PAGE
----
The logical outcome of the space race, and the preliminary step towards the Moo, was the manned satellite, the Big Wheel moving in a stable orbit about the Earth, integrating the data necessary for a landing on the Moon, and eventually acting as a fuelling station for the Lunar rockets. After several failures, the station is ready, but even there, danger exists, unseen, unheard, invisible and terrible. Forced to exist in the belt of cosmic radiation surrounding the planet, men die within weeks from aplastic anemia. Seeking a solution to the problem, Doctor Paul Russell is sent up to the satellite and here learns of the two men fro the previous crew who vanished without a trace after spotting an unidentified spaceship in orbit further out from Earth than themselves.
Release date: April 30, 2015
Print pages: 192
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The third and final stage was yet to come. Above the surface of the Earth, at a height of more than a thousand miles, the capsule would reach the peak of its climb. Halfway around the globe from its take-off point, gravity would have reduced its forward velocity to a little over fourteen thousand miles per hour and the capsule would have to go through a further power manoeuvre to compensate for this loss of velocity and to put it into a circular orbit, making a full revolution of the Earth in a little over two hours.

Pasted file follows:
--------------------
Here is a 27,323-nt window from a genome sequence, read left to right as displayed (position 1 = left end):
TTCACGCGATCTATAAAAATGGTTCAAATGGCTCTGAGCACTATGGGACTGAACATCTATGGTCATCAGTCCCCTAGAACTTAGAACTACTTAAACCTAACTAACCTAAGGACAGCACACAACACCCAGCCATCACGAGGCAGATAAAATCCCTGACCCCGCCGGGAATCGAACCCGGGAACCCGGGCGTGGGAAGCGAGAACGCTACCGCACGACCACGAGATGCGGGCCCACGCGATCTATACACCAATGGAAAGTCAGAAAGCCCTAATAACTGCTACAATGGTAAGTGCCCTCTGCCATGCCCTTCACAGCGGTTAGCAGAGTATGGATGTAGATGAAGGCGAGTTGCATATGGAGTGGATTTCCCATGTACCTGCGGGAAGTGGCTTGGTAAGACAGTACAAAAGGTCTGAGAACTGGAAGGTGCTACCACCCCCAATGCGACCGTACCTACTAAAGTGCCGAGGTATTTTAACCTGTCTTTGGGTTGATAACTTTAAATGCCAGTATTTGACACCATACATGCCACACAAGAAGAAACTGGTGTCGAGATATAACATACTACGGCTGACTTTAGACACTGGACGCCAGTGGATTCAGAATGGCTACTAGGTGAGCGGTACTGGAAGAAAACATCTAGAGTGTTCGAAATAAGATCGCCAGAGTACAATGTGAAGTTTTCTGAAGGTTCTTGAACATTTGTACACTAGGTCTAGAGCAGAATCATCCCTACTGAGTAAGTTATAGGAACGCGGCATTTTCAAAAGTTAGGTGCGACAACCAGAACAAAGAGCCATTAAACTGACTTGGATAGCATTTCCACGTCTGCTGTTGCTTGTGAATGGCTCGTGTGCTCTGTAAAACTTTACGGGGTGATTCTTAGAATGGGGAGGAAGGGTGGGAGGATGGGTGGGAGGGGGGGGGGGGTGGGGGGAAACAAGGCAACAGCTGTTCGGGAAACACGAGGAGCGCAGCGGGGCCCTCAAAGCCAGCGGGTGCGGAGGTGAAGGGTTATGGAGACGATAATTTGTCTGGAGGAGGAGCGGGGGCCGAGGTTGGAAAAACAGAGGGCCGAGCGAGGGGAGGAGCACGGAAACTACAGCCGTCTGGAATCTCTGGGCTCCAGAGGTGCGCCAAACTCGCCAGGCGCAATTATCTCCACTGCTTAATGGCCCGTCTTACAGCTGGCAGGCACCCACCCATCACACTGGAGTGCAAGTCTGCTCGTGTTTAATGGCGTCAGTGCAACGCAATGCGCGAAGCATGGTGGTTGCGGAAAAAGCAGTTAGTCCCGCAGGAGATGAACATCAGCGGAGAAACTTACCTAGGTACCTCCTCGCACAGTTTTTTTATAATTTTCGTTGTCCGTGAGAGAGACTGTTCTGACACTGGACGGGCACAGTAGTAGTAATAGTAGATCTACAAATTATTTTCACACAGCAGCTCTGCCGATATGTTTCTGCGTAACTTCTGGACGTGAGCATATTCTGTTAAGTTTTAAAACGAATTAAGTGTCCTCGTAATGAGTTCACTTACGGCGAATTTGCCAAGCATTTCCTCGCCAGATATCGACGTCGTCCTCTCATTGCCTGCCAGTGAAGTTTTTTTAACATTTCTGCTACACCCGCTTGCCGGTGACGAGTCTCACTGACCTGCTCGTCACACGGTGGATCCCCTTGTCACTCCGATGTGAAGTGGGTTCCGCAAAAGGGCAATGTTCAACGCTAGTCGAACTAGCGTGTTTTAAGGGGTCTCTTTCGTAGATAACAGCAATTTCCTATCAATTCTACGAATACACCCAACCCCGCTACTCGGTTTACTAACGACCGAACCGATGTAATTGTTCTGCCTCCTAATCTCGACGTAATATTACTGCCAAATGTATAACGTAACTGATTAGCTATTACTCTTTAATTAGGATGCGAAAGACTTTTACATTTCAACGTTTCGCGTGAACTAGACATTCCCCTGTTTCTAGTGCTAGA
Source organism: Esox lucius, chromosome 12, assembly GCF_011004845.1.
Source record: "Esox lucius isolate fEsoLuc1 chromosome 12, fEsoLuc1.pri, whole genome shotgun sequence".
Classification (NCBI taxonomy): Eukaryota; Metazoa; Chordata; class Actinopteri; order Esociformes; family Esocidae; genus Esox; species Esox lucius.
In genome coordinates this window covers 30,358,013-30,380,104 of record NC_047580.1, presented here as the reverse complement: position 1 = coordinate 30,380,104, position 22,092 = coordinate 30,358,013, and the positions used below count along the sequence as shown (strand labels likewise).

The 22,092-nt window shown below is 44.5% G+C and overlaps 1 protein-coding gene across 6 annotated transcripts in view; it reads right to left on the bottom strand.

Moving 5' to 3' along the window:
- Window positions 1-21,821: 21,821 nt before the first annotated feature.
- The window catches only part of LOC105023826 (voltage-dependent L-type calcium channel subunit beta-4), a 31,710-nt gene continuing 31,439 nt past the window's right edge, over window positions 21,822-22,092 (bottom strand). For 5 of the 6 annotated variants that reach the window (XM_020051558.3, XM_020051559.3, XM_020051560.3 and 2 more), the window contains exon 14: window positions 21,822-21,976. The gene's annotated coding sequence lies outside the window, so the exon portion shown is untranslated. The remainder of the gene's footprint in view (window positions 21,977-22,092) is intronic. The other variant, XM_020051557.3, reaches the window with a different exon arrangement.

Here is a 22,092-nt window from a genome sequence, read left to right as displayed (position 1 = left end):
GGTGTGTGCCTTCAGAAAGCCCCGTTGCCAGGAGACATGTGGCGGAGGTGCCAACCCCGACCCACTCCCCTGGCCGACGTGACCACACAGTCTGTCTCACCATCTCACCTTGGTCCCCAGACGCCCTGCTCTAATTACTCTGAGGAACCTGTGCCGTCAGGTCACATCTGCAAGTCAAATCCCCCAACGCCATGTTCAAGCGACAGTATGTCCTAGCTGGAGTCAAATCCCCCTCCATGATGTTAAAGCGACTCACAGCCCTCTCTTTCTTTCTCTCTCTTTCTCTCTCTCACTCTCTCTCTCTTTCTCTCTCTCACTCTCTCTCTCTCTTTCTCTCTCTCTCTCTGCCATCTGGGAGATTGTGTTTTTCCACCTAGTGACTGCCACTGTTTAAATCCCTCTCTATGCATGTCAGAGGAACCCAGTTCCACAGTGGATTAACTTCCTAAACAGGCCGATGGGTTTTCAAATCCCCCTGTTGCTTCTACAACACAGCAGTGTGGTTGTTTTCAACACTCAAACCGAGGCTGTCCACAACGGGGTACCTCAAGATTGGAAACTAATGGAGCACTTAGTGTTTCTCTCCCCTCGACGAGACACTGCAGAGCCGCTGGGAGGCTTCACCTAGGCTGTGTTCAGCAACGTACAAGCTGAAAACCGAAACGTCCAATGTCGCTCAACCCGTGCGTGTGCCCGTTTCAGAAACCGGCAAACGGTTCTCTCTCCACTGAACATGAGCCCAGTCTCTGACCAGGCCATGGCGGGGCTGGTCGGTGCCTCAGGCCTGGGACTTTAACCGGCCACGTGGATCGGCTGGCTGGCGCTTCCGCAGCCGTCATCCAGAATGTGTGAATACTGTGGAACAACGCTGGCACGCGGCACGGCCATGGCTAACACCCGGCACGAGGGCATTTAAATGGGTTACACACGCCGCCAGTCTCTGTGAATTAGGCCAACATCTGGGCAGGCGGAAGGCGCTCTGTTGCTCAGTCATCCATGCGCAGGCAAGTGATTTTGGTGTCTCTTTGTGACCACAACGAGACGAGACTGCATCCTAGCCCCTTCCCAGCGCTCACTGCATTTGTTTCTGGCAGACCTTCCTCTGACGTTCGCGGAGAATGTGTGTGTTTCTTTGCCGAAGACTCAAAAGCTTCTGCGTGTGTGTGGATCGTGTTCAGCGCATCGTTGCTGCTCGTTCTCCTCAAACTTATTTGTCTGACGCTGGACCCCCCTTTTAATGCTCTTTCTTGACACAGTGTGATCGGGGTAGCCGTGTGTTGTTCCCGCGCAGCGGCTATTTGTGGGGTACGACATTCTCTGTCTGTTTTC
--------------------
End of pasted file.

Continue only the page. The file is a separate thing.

Beyond the blank, peering faces of the instruments around the circular walls of the cabin, everything lay in a mechanical patience. The three degrees of movement would be automatically checked against the celestial reference points on the navigation maps. A suspended gimbal system consisting of three gyroscopes would be aligned so that it co-ordinated with the correct orbit, matching with the charts and photoelectric cell telescopes, relays setting into operation three electrically operated flywheels. Slowly, the vast capsule would turn in space to match exactly the position of this gimbal system. Only when these two were perfectly aligned would the third-stage rocket motors be fired for precisely fourteen seconds. The manned satellite would then be established in its circular orbit.
But that was all in the future. Many things would happen before then and of the four men inside the capsule, bodies straining weightlessly against their restraining straps, none of them were aware of anything that had happened since blast-off.
Kenyon opened his eyes slowly. There was a dull, throbbing ache at the back of his temples and the crusty feel of dried blood at the corners of his mouth. Mental reaction was slow and sluggish, not as immediate as he had thought it might have been, even under such conditions as these.
Slowly, he turned his head from side to side in an attempt to ease the nagging pain in his neck muscles. His eyes focussed automatically, screwing themselves up in reflex action against the harsh, actinic glare from the overhead lights. Gradually, details resolved themselves. Angles and contours took shape, emerged from the overall haze that swirled around him, forming vaguely seen images which, although unfamiliar for a while, soon took on a recognisable pattern of light and shadow.